15. What is the full form of LSA, LSU, and LSR in OSPF?
LSA is known as Link State Advertisement in OSPF. It is utilized in the Link State database to communicate the fundamental topology information for routing to other nearby routers. The LSA data is added to the Link State database by OSPF. The routers trade these LSAs until every router has access to the same topology database.
- LSA = Link State Advertisement
- LSU = Link State Update
- LSR = Link State Request
In OSPF, LSA is referred to as Link State Advertisement. It is used in the Link State database to send basic topology information to other adjacent routers for routing purposes. OSPF adds the LSA data to the Link State database. Until every router has access to the same topology database, the routers trade these LSAs.
16. How can you change the neighboring ships into adjacency?
We have to follow the given steps to change the neighbor ships into adjacency:
- To construct a link, we must first make a state request. LSU packets will be informed by this URL.
- To ensure database synchronization, both routers will now trade database description packets.
- The two routers can be measured as adjacent routers after the database synchronization is accomplished.
17. What are the most commonly known OSPF Neighbor States?
Down State: No Hello packets have been exposed on the interface during the Down State operation. The Hello packets either fail to reach the dead timer period or are erased. The typical neighbors are manually set up in this state.
2way State: The establishment of two-way communication in this state occurs when a router detects the neighbor's ID in the Hello packets' field category. When a Data-Based Descriptor packet is received from one neighbor's init state, a two-way state can also be created.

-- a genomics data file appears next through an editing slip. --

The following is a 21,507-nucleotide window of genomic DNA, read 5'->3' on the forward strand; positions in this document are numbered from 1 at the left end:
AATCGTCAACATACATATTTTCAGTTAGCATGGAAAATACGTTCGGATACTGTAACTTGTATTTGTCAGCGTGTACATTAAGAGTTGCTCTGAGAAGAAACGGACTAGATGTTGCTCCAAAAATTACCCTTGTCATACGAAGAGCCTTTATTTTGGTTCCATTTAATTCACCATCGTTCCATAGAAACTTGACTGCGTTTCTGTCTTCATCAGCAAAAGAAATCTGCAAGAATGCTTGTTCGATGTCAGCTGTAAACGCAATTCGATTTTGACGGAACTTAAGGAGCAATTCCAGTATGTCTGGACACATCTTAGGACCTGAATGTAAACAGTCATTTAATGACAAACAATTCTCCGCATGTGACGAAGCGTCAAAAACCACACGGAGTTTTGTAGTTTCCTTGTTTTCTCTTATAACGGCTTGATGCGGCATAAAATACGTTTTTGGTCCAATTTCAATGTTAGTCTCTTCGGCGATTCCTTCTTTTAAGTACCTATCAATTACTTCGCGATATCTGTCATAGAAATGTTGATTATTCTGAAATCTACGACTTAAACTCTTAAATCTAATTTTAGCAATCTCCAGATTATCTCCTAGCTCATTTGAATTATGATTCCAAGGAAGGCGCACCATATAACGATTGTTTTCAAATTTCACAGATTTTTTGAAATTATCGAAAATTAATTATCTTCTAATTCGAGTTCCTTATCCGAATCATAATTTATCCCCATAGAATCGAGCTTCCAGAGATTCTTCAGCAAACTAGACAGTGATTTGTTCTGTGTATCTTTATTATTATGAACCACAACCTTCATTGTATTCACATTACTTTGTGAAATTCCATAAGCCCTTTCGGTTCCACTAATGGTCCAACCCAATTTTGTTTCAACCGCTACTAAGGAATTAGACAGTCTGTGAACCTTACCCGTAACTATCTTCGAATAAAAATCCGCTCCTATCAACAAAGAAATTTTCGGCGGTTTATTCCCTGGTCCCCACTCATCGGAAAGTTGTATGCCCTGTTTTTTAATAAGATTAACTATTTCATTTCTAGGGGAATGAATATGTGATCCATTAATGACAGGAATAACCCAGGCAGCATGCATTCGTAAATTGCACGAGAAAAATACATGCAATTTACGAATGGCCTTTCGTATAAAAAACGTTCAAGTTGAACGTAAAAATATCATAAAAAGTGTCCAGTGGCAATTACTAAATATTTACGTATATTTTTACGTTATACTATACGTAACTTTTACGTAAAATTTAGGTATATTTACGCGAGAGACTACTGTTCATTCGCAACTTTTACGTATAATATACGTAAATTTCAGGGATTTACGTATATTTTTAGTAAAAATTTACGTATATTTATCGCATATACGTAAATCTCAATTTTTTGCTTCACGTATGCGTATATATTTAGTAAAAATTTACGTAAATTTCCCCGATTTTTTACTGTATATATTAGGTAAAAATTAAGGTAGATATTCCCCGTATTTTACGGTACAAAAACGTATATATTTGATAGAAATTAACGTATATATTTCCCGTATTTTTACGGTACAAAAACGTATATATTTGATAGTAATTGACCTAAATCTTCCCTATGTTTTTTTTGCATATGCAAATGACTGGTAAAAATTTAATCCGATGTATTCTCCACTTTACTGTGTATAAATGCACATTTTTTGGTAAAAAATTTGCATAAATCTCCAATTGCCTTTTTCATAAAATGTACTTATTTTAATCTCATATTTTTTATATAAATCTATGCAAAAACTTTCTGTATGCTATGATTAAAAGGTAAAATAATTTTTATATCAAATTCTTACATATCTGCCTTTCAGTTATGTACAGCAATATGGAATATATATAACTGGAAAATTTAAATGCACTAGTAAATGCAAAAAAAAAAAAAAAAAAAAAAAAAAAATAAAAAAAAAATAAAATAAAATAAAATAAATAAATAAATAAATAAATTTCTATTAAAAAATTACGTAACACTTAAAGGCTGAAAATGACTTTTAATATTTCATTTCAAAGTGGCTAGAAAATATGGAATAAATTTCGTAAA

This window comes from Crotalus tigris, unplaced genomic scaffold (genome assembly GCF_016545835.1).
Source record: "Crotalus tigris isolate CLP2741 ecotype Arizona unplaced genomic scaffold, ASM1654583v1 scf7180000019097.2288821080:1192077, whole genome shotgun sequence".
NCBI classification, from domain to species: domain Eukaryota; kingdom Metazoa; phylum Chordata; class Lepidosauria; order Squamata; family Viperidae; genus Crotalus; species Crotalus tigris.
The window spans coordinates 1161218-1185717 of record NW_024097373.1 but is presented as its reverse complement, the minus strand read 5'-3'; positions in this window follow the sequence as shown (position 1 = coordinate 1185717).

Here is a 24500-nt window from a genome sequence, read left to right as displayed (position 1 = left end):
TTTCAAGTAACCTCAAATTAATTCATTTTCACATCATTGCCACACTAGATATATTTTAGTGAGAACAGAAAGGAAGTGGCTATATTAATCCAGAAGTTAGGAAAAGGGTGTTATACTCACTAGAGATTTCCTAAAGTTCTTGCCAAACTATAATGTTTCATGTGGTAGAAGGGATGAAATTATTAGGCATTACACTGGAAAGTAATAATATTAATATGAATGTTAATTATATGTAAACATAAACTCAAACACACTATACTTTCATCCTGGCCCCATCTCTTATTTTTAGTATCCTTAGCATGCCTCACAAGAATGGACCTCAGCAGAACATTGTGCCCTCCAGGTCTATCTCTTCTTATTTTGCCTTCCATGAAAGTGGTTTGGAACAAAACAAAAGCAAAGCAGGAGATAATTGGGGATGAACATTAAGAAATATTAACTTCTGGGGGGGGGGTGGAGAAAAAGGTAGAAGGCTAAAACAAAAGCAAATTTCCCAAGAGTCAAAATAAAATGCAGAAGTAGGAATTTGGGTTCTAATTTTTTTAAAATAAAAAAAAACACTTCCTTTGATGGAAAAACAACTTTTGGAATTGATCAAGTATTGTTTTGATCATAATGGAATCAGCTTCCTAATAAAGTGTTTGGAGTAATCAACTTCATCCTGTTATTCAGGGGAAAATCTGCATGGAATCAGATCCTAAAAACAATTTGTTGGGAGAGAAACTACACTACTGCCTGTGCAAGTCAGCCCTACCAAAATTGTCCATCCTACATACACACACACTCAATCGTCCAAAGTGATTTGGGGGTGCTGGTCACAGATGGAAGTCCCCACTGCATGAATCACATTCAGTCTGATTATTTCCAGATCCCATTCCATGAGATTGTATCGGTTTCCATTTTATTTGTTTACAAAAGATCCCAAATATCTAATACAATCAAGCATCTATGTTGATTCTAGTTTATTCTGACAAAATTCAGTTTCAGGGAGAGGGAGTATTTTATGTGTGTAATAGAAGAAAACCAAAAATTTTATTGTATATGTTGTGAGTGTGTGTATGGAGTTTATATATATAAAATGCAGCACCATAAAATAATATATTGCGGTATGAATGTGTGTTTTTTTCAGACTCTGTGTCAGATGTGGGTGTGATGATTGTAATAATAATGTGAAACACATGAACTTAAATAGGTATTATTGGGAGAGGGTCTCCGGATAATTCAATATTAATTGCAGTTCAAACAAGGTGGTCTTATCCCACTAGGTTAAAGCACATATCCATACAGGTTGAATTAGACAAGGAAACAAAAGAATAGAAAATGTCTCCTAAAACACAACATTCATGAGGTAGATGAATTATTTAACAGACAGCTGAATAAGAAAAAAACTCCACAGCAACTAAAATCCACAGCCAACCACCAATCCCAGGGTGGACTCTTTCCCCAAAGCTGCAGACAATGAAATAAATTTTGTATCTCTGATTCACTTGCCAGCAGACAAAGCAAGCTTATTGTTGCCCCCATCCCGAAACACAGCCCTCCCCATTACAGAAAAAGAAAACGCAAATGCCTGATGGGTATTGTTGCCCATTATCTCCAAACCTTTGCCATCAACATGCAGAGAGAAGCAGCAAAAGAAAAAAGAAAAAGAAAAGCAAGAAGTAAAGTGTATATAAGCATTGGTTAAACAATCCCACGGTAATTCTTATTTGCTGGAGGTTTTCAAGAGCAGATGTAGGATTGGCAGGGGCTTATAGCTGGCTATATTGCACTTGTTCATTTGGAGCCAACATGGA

Init State: The progressive Init State involves a router recognising a "Hello message" from an OSPF neighbor. The Router receives the message in this condition, but the two-way communication with the neighbor has not been properly set up.
Loading State: This state, which comes after the exchange state, is in charge of sending neighbors' LSRs (Link State Requests). Neighbors respond by sending LSUs (Link State Updates) that provide details about the networks that were asked for.
Exstart and Exchange State: This condition offers a location where OSPF neighbors can trade DBD packets. The network's DR and BDR adjacencies are likewise constructed in this state. Using Link State Requests, this state also makes it easier to communicate routing data.
18. Why is OSPF called a loop-free protocol?
Because of the link-state database, OSPF is referred to as a loop-free protocol. With OSPF, routing loops typical of distance vector protocols are avoided because of the database's comprehensive view of the network. By using the inter-area loop-free topology, OSPF prevents loops. It is known as a loop-free protocol for this reason.
19. What are the different OSPF Router types?
Given below are the various OSPF router types:
- Internal routers: Internal routers are OSPF routers with identically grouped interfaces.
- Backbone routers: The OSPF routers that serve as Internal Routers in Area 0 are known as backbone routers.